Here’s a nice little surprise, if you’ve been hoping to see Kevin Smith’s non-commerical, ‘bleak and dark’ Fred Phelps-inspired horror film Red State. According to the director’s own Twitter feed, the film has a green light and will shoot before the hockey film Hit Somebody, which he has been working on parallel to Red State.
We should’ve seen this coming, as on Feb 17 Smith said that he would be talking about Red State soon, and that “the only money it’ll require from [fans] will be at the box office.” The latter refers to the concept of funding the film via fan donations, which was an idea investigated by Smith for a brief time.
Then today, Smith said: “I talk about lots of stuff I wanna do that either happens years later or never happens at all. Happy to report RED STATE is not the latter.” He followed with “First draft was dated 9/5/07. Looks like we start shooting this July. Took nearly three years, but we’re finally gonna roll on RED.”
So what is Red State? In 2007 Smith said he was writing a feature that involves a character inspired by infamous ‘preacher’ Fred Phelps. Smith said at the time,
The movie’s called ‘Red State’ and it’s very much about that subject matter, that point of view and that position taken to the absolute extreme. It’s certainly not Phelps himself but it’s very much inspired by a Phelps figure,” revealed Smith. “And to me, too, the notion of using a Phelps-like character as a villain, as horrifying and scary as that guy can be, there’s even something more insidious than him that lurks out there in as much as a public or a government that allows it and that’s the other thing that I’m trying to examine in a big, big way. It’s weird because for a few months I’ve been saying ‘horror movie’ and technically it is, but it’s also not a very traditional horror movie in the sense that people have been asking me, ‘Is it a slasher movie? Is it like the Japanese horror flicks?’ It’d be much easier to just show it to them when I’m done and be like, ‘This is what I meant.’ At which point I’m sure there’ll be people saying, ‘This ain’t a horror movie!’ But to me, it is.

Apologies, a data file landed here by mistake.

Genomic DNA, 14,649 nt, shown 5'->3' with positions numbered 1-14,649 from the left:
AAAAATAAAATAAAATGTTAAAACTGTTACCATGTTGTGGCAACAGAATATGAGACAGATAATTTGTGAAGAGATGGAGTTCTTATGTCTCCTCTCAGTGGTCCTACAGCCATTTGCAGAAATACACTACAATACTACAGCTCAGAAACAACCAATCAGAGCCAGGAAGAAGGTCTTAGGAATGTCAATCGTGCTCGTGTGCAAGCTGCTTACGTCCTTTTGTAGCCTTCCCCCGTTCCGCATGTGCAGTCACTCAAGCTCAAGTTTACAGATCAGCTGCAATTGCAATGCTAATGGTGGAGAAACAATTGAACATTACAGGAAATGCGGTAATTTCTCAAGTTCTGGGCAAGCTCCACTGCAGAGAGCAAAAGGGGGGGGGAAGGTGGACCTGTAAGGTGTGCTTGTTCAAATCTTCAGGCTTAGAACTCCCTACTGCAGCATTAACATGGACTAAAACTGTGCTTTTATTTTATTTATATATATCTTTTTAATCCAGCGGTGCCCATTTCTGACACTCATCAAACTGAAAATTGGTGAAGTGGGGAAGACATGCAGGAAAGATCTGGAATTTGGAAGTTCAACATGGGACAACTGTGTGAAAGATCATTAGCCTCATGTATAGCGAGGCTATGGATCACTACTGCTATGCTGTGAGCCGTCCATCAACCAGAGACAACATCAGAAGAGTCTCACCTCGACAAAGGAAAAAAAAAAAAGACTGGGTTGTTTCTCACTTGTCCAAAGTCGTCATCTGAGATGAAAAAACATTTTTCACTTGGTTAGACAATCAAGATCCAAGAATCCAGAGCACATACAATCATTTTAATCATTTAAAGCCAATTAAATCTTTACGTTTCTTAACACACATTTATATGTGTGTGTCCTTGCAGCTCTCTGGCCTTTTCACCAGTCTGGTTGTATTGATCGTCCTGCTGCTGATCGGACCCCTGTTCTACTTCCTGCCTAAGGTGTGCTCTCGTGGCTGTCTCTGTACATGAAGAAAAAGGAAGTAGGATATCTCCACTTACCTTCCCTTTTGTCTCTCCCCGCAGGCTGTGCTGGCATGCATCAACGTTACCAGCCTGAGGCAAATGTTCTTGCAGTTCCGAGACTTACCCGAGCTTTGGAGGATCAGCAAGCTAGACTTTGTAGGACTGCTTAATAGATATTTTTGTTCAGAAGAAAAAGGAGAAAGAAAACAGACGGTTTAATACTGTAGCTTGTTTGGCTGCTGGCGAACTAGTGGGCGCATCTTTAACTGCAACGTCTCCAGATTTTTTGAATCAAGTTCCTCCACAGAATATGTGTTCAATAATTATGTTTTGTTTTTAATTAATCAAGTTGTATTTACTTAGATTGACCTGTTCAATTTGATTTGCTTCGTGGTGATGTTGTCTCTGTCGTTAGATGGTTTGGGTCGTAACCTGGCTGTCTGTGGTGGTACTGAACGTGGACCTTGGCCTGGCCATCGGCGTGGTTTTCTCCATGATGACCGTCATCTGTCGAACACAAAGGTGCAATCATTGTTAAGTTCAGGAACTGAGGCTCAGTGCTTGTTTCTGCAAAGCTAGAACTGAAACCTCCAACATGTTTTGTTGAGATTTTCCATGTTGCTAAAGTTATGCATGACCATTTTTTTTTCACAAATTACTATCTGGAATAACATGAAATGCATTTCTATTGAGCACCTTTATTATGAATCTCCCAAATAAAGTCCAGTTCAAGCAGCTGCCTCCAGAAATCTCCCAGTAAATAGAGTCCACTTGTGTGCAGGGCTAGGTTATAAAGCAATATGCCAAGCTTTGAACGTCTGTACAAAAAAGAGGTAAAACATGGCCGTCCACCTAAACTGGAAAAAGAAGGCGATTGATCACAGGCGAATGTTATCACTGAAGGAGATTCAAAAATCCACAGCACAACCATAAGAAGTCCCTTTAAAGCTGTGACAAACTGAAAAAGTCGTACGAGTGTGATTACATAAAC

Read more: Kevin Smith’s Red State Gets a Green Light, Will Shoot Before Hit Somebody | /Film http://www.slashfilm.com/2010/03/23/kevin-smiths-red-state-gets-a-green-light-wi…
Every year, millions of people tune in to watch the Oscars on TV, but only a few get to be there in person. Robin and her mother Sarah are among the proud few bleacher fans who line the red carpet every year. Join them on their big night.
On Monday, director Marcus Nispel's "Conan" reboot finally began filming at at Nu Boyana Studios in Sofia, Bulgaria — with actress Rose McGowan as the last member of the primary cast.
According to Variety, McGowan will appear as "an evil half-human/half-witch" opposite Jason Momoa's Conan. Rounding out the cast are Rachel Nichols, Stephen Lang, Bob Sapp, Leo Howard, Ron Perlman and Said Taghmaoui.
McGowan is perhaps best known for her roles in "Scream", "Planet Terror" and "Charmed."
Back in 2008, McGowan was signed to star in "Red Sonja" — another creation of Robert E. Howard that was re-envisioned as a contemporary of Conan's during the '70s by Roy Thomas and Barry Windsor-Smith.
"Red Sonja" director Douglas Aarniokoski even hinted that Conan could potentially make a cameo appearance in the film. However, more recent reports indicated that "Red Sonja" was delayed until after "Conan" was finished filming.
Marvel Studios has zeroed in on Hugo Weaving to play the villainous Red Skull in “Captain America.”
Joe Johnston is directing the movie, which remains in search of the actor to play Steve Rogers, Captain America’s alter ego.
In the Marvel comics, Red Skull has been Captain America’s archenemy since 1941, when he engaged in espionage and sabotage as Hitler’s right-hand man. In his final battle with the superhero, he was buried under the rubble of a bombed building but — as would occur later with Captain America — fell into a state of suspended animation. Both were revived in modern times.
The character was the villain in the low-budget 1990 “Captain America” movie.
The dealmaking with Weaving is in a delicate stage that will play out in the next day or so. Agencies grouse that Marvel plays hardball in the negotiating process and also demands multi-movie commitments, though the latter usually applies to actors playing its heroes.
With a top grossing movie of all time on the roster and the world economy coming out of the recession, it is only reasonable to think that the Academy Awards was going to be a red carpet showcase for all types of fashion statements